By Peter Hanschke
Here’s the situation: Your development team is busy creating a Minimum Viable Product (MVP). You have people off in all directions trying to secure some funding. But do you have a Market Validation Plan? Furthermore, are you executing this plan along with all the other activities? In other words, is this an activity that you are currently performing?
As the name suggests, a Market Validation Plan (another MVP for those who like TLAs) is about reaching out to your target market to determine whether:
- The market likes your product or product concept
- The market is willing to buy your product when you have it ready
“Like” is a bit of a weak word. But at this stage of development, the product may simply be an idea or a very early prototype. So “like” in this context is appropriate. As the development process advances and the product and concept solidify, you will require stronger validation. A vital aspect to validating the market is to determine if the market that you are targeting is willing to pay for your product. Are prospective customers willing to part with their cash either up-front or through a subscription model?
The three steps of an MVP
Step One: First, and probably most obvious, is to talk to people or companies directly in your target market. These, in fact, are your target customers. Many companies are reluctant to do this. They feel that they may lose a sale if they don’t have the product just right. It becomes a Catch-22 between sales and development. Sales says, “The product is not ready to sell,” while Development says, “We need to validate with potential customers to make sure the product is ready.” My philosophy is that it’s better to lose some of these early sales and learn what the product needs to be than to develop the product with no validation and lose every sale!
There are many ways to find out who is in your target market. If, for example, your target is the IT group within large companies, look locally for companies that have such a department (LinkedIn is a great resource to find local companies.) If your target is individual software developers, again look locally or ask your development staff about other companies. If your target is the consumer, reach out to your personal network (Facebook is a great resource here.) In addition to asking whether or not they will buy your product, understand their work process and other systems they use. No matter what you are building, you have to fit it into a prospective customer’s existing day; understanding all the potential touch points between your product and their process is key.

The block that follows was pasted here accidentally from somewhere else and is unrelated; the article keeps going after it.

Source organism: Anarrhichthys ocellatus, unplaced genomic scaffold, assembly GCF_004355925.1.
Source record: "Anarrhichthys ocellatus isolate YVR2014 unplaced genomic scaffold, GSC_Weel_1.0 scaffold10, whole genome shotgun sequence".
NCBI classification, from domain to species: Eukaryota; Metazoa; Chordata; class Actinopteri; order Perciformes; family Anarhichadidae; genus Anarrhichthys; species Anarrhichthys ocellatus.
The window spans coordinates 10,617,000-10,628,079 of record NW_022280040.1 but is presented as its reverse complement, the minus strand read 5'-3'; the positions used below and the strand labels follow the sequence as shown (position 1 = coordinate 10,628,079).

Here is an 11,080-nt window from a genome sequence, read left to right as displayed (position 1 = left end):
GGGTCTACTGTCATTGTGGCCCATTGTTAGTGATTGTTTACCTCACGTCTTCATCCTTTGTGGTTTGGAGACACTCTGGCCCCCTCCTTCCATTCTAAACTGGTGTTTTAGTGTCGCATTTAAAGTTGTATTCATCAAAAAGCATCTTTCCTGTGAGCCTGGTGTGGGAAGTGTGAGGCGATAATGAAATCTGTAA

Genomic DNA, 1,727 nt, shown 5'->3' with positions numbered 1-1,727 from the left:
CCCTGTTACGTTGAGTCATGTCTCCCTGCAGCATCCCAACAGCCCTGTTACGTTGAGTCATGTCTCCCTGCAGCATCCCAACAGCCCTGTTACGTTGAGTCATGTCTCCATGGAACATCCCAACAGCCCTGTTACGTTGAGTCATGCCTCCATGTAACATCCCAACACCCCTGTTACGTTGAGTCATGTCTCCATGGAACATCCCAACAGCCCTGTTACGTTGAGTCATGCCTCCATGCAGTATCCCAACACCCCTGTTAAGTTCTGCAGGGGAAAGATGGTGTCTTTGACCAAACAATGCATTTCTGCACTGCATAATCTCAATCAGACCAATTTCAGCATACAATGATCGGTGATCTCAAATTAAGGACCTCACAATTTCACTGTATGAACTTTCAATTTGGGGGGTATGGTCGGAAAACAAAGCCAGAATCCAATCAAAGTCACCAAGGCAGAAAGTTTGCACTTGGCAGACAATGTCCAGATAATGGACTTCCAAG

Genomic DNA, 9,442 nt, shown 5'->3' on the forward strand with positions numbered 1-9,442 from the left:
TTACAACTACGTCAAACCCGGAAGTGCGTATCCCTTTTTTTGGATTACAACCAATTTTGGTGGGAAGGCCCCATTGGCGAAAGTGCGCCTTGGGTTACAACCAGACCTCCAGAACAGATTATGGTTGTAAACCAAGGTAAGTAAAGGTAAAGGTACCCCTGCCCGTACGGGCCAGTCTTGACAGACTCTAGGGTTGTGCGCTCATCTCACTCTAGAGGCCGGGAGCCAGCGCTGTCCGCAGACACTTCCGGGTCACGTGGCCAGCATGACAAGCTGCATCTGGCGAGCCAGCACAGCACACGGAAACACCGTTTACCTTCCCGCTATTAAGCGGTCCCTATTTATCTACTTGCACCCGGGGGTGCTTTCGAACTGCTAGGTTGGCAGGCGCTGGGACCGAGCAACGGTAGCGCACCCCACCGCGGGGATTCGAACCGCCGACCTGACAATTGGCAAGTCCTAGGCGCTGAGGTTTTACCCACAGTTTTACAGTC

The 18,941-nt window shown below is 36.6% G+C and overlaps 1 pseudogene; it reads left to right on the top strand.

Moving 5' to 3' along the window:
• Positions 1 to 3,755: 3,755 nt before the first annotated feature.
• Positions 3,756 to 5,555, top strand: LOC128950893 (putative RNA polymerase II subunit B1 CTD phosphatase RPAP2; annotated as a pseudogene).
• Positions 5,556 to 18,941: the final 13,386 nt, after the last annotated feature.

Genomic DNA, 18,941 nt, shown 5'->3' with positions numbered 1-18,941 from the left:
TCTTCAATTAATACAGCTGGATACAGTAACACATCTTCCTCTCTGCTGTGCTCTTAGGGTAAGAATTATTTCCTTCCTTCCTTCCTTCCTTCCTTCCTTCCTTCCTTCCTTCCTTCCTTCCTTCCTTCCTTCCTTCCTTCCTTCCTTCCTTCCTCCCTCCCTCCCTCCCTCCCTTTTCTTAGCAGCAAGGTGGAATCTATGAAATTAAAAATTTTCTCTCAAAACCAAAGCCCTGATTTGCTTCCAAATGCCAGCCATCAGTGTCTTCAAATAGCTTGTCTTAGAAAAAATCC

Step Two: Next is to find experts who target the same market as you but are not competing with you. They may sell a different product or service but are targeting the same market. For example, suppose you sell compilers to software developers. You may want to reach out to companies that build and sell integrated development environments to the same target, or provide developer training services to the same market. Also included in this group are analysts and well-respected domain experts.
Nowadays, blogging and leveraging social networks (Twitter for example) are critical in establishing thought leadership. In addition to your blog and your tweets, make a list of all the people that blog or tweet into your target market. Be diligent and read their blogs and tweets. Comment where there is a tie between what they say and what you do, making sure to include a link to your blog. The point here is to start and maintain a conversation with others who target the same market you do. Once you have started the conversation, reach out to them to get an opinion on your product, looking for them to link to your site.
Step Three: Reach out to people who used to work for companies that you are targeting. With today’s highly mobile workforce, and by levering tools such as LinkedIn, it is relatively easy to find people who worked for a company that is in your target. Generally speaking, people stay in the same department when they move (e.g. people in marketing tend to stay in marketing), but they may move to companies that are in an entirely different space (e.g. developer tools company to renewable energy company.) If you are targeting the company from which they left, then this person would be a good candidate to talk to.
In all cases make sure to get at least the following answered:
- Whether the product solves problems that are pervasive in your target market
- Whether or not target companies would buy it
- What the overall workday process is
To summarize, an active Market Validation Plan is critical. You must find out if the market wants your product and is willing to pay for it. Reach out to people/companies who are directly in your target market, as well as those who were in your target market, and engage in a conversation with relevant domain experts.
Peter Hanschke is an Ottawa-based product management specialist. Peter’s post is part of our continuing series about the ecosystem necessary to bring technology to market. We welcome your comments.
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